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Being healthy is more than eating well. Here are some tips for handling “cluster behaviors” | Shareable stories

People who live a healthy lifestyle do more than manage their diet and make good food choices. They also tend to exercise regularly, control alcohol, don’t smoke and control their weight. In fact, research shows that these health behaviors tend to cluster together.

Clustering is a predominant pattern of health behaviors that affect disease risk. Positive clusters like those mentioned have a beneficial impact on both physical and mental health, and produce a synergistic effect. But, not all cluster behaviors are good.

Negative actions can also be clustered, which is why people who smoke tend to drink more, eat a poor diet and exercise less. Being aware of how certain behaviors cluster and interact can not only help improve your health, but can also have significant effects on your diet.

Understanding the behavior of your cluster

Grace Derocha, RD, a dietitian in private practice and national spokesperson for the Academy of Nutrition and Dietetics based in Detroit, Michigan, often sees these group behaviors in her practice. “On the downside, it could be that you went to bed too late the night before and then couldn’t wake up in the morning, so you missed your workout. Then you don’t have time for breakfast, and you don’t do the lunch,” says Derocha. “Or maybe you’ve had a stressful day and you have one drink, then one drink, it turns into two or three, then you go to bed, you’re dehydrated and you don’t sleep well. It becomes a cycle “.

On the other hand, creating positive habits and behaviors often starts with a simple change. “When you start exercising even a little, then it’s easier for you to drink more water. From there, maybe increase your exercise and start adding more fruits and vegetables to your diet, then add ( (more) high-fiber foods, and you sleep better, too. You start treating your body right, so you feel better and want to do more,” notes Derocha. “It takes time, but that’s when the magic happens.”







Learn more about how healthy behaviors happen together.




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Get moving

While sleep habits and stress management are certainly important, when it comes to improving your health and diet, studies show that the most influential and motivating factor is physical activity. Much data shows that regular exercise can help you control when and how much you eat, prevent weight gain, and reduce obesity, but several studies suggest that physical activity can also affect the type of food you eat.

Consider this American study published in the International Journal of Obesity that assessed dietary patterns using a diet questionnaire of more than 2,000 sedentary college students before and after a 15-week exercise intervention.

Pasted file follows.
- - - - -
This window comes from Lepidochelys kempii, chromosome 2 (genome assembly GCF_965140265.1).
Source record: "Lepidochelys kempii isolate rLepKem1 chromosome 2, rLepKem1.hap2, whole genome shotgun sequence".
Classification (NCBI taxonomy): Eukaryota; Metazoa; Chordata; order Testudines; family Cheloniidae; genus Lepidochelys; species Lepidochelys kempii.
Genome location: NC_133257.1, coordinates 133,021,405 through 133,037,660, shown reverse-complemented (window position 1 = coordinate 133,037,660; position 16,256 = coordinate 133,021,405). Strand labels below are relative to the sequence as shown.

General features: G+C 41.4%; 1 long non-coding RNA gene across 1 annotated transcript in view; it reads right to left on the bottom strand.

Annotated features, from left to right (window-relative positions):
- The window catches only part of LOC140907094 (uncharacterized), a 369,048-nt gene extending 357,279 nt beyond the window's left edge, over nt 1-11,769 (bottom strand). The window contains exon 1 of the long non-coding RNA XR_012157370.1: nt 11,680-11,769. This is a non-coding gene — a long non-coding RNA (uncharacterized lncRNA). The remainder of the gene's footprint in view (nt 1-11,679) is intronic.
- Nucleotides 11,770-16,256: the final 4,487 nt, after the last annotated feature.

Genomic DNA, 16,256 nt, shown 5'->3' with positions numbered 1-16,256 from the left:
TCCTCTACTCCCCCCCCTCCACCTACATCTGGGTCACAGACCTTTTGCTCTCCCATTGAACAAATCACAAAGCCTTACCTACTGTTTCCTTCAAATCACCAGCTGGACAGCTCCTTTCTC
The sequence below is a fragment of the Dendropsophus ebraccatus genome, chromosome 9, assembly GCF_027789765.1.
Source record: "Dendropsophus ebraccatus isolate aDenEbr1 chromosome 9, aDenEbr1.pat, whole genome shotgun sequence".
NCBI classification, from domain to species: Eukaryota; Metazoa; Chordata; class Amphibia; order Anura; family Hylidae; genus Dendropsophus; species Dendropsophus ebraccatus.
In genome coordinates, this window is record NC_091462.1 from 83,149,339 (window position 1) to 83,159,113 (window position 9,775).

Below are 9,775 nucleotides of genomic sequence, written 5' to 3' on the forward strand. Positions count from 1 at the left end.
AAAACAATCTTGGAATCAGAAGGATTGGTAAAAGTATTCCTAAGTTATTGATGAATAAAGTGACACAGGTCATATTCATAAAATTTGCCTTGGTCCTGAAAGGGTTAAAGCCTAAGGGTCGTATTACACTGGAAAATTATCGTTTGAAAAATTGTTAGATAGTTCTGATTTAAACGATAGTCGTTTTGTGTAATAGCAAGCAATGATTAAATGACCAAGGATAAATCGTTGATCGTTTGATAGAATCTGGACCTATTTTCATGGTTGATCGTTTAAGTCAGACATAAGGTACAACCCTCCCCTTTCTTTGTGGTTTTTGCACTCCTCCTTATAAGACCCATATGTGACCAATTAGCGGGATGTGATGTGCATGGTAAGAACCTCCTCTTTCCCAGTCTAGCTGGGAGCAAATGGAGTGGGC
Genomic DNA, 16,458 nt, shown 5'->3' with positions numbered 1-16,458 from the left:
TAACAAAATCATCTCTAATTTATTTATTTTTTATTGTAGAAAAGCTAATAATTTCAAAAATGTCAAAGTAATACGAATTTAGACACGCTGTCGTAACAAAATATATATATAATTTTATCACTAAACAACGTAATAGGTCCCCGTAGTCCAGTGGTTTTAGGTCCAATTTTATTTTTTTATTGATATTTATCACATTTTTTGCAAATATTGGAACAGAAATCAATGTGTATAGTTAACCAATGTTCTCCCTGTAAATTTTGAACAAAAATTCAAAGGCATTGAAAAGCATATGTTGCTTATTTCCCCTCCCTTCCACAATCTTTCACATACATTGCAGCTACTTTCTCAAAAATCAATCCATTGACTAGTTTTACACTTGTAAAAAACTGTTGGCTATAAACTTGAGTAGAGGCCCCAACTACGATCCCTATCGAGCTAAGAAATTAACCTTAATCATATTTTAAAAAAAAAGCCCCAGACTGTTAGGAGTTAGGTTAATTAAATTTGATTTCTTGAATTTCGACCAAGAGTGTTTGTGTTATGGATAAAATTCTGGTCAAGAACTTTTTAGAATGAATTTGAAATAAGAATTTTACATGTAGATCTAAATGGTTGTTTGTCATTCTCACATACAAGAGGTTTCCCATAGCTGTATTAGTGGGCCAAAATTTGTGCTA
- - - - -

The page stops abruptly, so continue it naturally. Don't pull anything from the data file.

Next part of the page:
The 15-week program consisted of aerobic training three days per week. Despite being told not to change their dietary patterns, the researchers found that many participants began eating more nutritious foods, such as fruits, vegetables, lean meats, fish and nuts, and less fried foods, soft drinks and snacks. In fact, the more they exercised, the healthier their diet.

Other research also shows that exercise motivates people to improve their diet. In fact, Derocha has seen this domino effect first hand. “People who start working out and want to see muscle definition or lose weight quickly find that diet makes a difference,” he says. “It’s about nurturing your body and being your best self.”

Being your best self, however, doesn’t happen overnight. It takes time, consistency (repetition) and patience. It also means understanding what is important to you and what drives you, and also what is possible for you. Here are some other ways to keep up:

  • Be realistic. Food is part of our family traditions, cultures and social network. It often represents “love,” especially during the holidays. Enjoy eating and sharing meals with family and friends, but don’t overdo it. Track your portion sizes and stay hydrated, especially if you drink alcohol.
  • Make exchanges easy. Instead of reaching for a candy bar, try grabbing a handful of nuts or seeds. Choose fruit over a cookie, or consider making one vegetarian or vegan meal a week, instead of meat. At dinner, consider ordering from the non-alcoholic menu and skipping the alcoholic drink.
  • Match the messages. Are you thinking of changing both your diet and physical activity? Consider matching stocks. A meta-analysis study looking at health behavior research found that people are more likely to achieve their goal if the action is the same. For example, increasing exercise, fruit and vegetable intake is more effective than increasing exercise and decreasing fat intake.
  • Keep good company. Find a supportive friend or exercise partner to hold you accountable and help you through tough times. Health-conscious friends can be inspiring and motivating role models.
  • Give yourself a break. Living a healthy lifestyle doesn’t have to be an all or nothing deal. If you miss a workout or don’t eat right, do it next time. For example, if you eat a high-calorie, high-fat breakfast, don’t give up on the day, have a lighter lunch or dinner with grilled vegetables and salad.

bottom line

Living a healthy lifestyle is more than just changing your diet. Various health behaviors such as sleep patterns, physical activity and stress management play an important role. Understanding how these behaviors interact, influence and motivate you is key to your success. “Most people know what they should do,” says Derocha. “It’s just a matter of motivating them to want to do it and empowering them to apply the knowledge they already have.”

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